Analysing the Polish Military



The potential combat capabilities of a nation’s armed forces can be investigated along three dimensions: the quantity and quality of military hardware; doctrine and strategy; and the combat motivation among troops. The study of military hardware allows one to quantitatively measure the combat potential of a military organisation. Investigation of doctrine and strategy permits one to observe and analyse where, when and how equipment and personnel may be employed. A knowledge of combat motivation, meanwhile, indicates the willingness of military personnel to fulfil the objectives assigned to them by their nation and its leaders. This study focuses upon the latter dimension, that is, the combat motivation of the lower ranking members of the armed forces of the Polish People’s Republic (PRL). This is done by examining the attitudes of Polish émigrés who served in the Polish military between the years 1956–82.


Armed Force Polish Force Polish Population Polish Community Polish Regime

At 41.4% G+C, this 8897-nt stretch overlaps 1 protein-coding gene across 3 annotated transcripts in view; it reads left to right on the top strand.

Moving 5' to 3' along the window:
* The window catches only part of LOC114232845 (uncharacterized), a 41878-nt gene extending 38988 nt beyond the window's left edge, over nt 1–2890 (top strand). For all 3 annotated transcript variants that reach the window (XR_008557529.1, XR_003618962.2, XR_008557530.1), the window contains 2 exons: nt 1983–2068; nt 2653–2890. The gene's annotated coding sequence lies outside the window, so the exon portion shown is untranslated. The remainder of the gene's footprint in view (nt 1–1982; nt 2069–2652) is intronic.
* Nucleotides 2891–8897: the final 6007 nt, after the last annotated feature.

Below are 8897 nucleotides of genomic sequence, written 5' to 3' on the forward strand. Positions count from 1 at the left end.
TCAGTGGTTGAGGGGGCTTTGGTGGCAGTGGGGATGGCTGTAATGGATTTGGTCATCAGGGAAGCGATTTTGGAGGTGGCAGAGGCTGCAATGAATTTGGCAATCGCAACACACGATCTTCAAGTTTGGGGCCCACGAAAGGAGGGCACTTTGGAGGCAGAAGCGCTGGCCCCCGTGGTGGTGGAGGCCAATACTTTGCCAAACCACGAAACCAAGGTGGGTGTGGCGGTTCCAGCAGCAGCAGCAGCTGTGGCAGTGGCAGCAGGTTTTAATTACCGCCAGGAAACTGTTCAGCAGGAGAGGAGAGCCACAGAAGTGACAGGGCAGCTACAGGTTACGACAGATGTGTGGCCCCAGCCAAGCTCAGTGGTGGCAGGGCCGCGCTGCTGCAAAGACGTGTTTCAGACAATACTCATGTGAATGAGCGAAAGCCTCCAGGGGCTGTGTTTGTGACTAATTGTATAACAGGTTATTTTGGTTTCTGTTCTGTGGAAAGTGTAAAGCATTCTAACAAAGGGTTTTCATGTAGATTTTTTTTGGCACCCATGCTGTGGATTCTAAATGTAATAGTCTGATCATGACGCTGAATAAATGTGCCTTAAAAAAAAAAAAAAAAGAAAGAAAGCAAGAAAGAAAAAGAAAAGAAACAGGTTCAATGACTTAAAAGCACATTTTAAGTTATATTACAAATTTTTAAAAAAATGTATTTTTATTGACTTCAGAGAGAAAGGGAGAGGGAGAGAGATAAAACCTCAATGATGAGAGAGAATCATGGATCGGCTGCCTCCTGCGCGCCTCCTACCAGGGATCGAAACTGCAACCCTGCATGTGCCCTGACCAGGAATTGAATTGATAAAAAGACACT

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Notes and References

  1. 1.
    J. W. Atkinson, An Introduction to Motivation (Princeton: D. Van Nostrand, 1964) P. 2.Google Scholar
  2. 2.
    Robert C. Bolles, Theory of Motivation (New York: Harper & Row, 1967) p. 2.Google Scholar
  3. 3.
    A. H. Maslow, ‘A Dynamic Theory of Human Motivation’, in Chalmers L. Stacey and Manfred F. De Martino (eds), Understanding Human Motivation (Cleveland: The World Publishing Company, 1965) pp. 84–105.Google Scholar
  4. 4.
    Richard A. Gabriel, The New Red Legions, Contributions in Political Science, no. 44 (Westport, Connecticut: Greenwood Press, 1980).Google Scholar
  5. 5.
    Samuel A. Stouffer et al., The American Soldier, 2 Vols (Princeton University Press, 1949).Google Scholar
  6. 6.
    Denise S. Akey (ed.), Encyclopedia of Associations, 18th ed., vol. I, Parts 1 and 2 (Detroit: Gale Research Company, 1983).Google Scholar

Copyright information

© Edmund Walendowski 1988

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